After passing only one subject in his O levels in 2001, Mr Mustafa Syed Ahmad, then 17, decided it was time to get a job - at McDonald's.
In between dishing out burgers and fries and earning $2.80 an hour for two years until 2003, he realised the service line was what he wanted to be in.
But with his poor qualifications, that seemed like a remote possibility.
That he realised his dream at 30 by getting both a diploma and his dream job at a hotel front desk is testament to his will to succeed.
Now, he has started working as a guest service officer at the five-star Crowne Plaza Hotel in Changi Airport. He impressed the hotel during an internship in his final semester at Republic Polytechnic (RP).
He graduated with a Diploma in Hotel and Hospitality Management on May 21 this year.
"My life is just getting started," a determined Mr Mustafa told The New Paper.
The same determination that has permeated his life from birth.
Mr Mustafa was born prematurely, leaving him with mild autism.
"He was so small at birth, only 900g," said his mother, Madam Siti Aifah Fadanie, 68, her voice cracking.
"When he was young, everyone said he was stupid and would never pass his PSLE or N levels. But I never believed that."
Because of his autism, Mr Mustafa was enrolled in a special school when he was six, but was transferred within a week to a mainstream primary school because he was found to be way ahead of the others at the special school.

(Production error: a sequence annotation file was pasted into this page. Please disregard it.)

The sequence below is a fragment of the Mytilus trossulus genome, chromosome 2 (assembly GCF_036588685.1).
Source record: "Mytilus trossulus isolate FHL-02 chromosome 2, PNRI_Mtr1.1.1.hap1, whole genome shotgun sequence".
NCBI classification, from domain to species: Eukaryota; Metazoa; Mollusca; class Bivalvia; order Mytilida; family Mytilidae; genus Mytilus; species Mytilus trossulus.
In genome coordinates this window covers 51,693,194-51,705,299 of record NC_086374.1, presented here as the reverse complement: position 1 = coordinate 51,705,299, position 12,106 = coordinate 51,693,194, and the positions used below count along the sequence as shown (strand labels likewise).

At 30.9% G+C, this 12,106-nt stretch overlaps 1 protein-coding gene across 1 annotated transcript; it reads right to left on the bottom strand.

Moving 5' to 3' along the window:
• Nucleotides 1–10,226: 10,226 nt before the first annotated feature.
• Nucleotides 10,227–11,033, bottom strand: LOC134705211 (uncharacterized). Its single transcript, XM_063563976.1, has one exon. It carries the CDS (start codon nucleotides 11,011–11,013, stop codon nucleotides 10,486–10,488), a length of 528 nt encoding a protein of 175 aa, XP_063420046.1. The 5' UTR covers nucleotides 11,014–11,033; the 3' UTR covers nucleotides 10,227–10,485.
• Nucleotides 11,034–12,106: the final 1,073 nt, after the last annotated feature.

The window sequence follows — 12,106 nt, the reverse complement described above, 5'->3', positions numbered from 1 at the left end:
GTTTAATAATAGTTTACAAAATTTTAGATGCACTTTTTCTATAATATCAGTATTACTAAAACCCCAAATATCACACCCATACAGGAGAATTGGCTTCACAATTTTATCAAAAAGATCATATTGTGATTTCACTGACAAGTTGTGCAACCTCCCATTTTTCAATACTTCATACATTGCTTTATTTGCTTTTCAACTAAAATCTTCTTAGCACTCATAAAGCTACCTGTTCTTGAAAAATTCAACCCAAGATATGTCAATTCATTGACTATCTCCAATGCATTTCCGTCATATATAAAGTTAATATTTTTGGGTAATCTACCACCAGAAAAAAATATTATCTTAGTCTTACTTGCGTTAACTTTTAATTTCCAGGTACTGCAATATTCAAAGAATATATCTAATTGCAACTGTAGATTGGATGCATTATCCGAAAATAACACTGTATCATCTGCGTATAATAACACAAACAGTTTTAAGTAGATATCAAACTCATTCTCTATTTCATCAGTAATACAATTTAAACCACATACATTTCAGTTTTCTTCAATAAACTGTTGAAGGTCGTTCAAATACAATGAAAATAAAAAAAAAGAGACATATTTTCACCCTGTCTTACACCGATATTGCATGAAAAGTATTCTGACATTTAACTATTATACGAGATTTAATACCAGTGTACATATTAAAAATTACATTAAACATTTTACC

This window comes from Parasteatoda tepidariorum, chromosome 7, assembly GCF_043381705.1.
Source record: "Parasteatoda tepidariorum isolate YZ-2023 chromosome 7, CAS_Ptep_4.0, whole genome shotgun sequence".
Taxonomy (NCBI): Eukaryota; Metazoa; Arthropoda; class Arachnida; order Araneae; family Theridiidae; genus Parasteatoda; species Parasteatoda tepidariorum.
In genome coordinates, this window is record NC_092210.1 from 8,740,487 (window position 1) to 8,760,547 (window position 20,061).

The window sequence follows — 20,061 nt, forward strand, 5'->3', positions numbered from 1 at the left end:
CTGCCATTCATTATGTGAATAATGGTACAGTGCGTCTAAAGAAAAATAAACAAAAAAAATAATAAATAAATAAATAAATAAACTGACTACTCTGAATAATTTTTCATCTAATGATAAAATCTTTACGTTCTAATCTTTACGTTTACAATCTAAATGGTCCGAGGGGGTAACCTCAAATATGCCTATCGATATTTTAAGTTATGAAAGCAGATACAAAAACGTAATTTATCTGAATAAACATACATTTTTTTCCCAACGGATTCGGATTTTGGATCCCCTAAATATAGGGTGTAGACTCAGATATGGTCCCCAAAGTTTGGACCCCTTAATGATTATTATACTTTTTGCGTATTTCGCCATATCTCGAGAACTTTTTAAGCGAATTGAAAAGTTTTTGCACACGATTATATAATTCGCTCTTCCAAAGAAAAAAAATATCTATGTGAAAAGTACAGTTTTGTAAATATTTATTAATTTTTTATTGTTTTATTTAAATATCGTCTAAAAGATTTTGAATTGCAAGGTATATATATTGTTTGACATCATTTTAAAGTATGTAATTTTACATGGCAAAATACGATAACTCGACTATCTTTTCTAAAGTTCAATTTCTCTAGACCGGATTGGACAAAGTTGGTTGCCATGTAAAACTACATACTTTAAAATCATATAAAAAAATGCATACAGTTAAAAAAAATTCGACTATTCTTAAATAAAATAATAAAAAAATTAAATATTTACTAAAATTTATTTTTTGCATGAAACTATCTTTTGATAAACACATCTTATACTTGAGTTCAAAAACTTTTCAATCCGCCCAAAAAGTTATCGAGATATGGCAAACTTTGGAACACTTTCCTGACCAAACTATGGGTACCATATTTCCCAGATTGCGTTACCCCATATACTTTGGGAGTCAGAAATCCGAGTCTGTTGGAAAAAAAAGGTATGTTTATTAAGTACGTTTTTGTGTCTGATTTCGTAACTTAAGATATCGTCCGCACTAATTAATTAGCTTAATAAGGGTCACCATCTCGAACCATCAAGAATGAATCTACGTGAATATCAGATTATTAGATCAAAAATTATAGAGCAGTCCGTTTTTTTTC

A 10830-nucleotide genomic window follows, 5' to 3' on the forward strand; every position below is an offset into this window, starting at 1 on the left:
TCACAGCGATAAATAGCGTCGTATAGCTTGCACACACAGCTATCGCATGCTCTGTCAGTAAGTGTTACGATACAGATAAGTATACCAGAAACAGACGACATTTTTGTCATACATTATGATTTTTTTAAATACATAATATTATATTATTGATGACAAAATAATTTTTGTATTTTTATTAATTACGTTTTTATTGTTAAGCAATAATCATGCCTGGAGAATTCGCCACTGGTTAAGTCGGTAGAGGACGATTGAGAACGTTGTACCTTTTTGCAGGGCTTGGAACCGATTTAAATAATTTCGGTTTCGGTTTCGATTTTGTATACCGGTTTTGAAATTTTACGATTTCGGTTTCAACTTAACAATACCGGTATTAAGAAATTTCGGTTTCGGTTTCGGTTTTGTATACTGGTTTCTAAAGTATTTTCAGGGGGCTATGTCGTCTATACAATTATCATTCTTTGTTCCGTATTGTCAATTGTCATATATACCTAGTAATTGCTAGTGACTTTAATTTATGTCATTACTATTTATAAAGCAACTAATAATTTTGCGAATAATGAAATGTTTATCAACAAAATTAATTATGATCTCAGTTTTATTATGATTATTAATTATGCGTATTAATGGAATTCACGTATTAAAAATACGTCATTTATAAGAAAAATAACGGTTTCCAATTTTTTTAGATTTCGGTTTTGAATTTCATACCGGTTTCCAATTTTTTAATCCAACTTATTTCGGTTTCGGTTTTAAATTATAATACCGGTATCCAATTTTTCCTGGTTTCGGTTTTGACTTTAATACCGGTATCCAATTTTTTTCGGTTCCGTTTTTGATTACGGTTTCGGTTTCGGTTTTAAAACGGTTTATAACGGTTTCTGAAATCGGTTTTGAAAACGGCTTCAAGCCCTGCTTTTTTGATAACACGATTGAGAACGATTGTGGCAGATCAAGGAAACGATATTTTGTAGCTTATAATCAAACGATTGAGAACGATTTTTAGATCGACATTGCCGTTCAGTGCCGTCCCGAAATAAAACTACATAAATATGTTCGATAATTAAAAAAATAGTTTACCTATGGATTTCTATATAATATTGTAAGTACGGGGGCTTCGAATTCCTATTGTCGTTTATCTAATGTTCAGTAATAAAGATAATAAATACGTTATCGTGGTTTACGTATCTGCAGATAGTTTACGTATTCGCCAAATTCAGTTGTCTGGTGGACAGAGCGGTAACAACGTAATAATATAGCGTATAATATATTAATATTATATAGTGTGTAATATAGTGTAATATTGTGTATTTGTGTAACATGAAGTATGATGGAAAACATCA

He struggled through school with a PSLE score of 166.
At the O levels, he failed all his subjects except for Malay, scoring an aggregate of 35 points.
After completing his national service, he tried looking for a service job. But even after five months, he could not secure one.
Mr Mustafa decided he needed to "up-size" his qualifications.
Because of his O-level results, he could only enrol in Institute of Technical Education (ITE) College East in April 2007, attaining a Nitec in Electronics in 2009.
He then pursued a Higher Nitec in Sport Management from 2009 to 2011.
He did well enough in ITE to get into RP in April 2011 and in a course that would lead him to the service line.
His school fees were paid for by his father. But he struggled through the early days of his poly education.
He stuck at it, even taking his financial accounting notes with him on holidays.
His mentor at RP, Mr Thomas Lazzerine, 35, attested to Mr Mustafa's perseverance and hard work.
"He is really where he is today because of his own doing," he said.
Perhaps these service qualities run in Mr Mustafa's family.
His father, Mr Syed Ahmad Syed Abdullah Baharun, 67, is a personal driver and his mother was a tour agent.
"When I was younger, I saw my father's five-star job appraisal. I wanted to be like him," said Mr Mustafa, who has a brother two years his senior.
His supervisor at Crowne Plaza Hotel, assistant front office manager Pauline Wong, 42, said he has "good attitude, which you cannot teach".
But Mr Mustafa only has one thing on his mind.
"All I really want to do is to tell my parents one day, 'You can stop working, I can support you'."
This article was first published on June 3, 2014. Get The New Paper for more stories.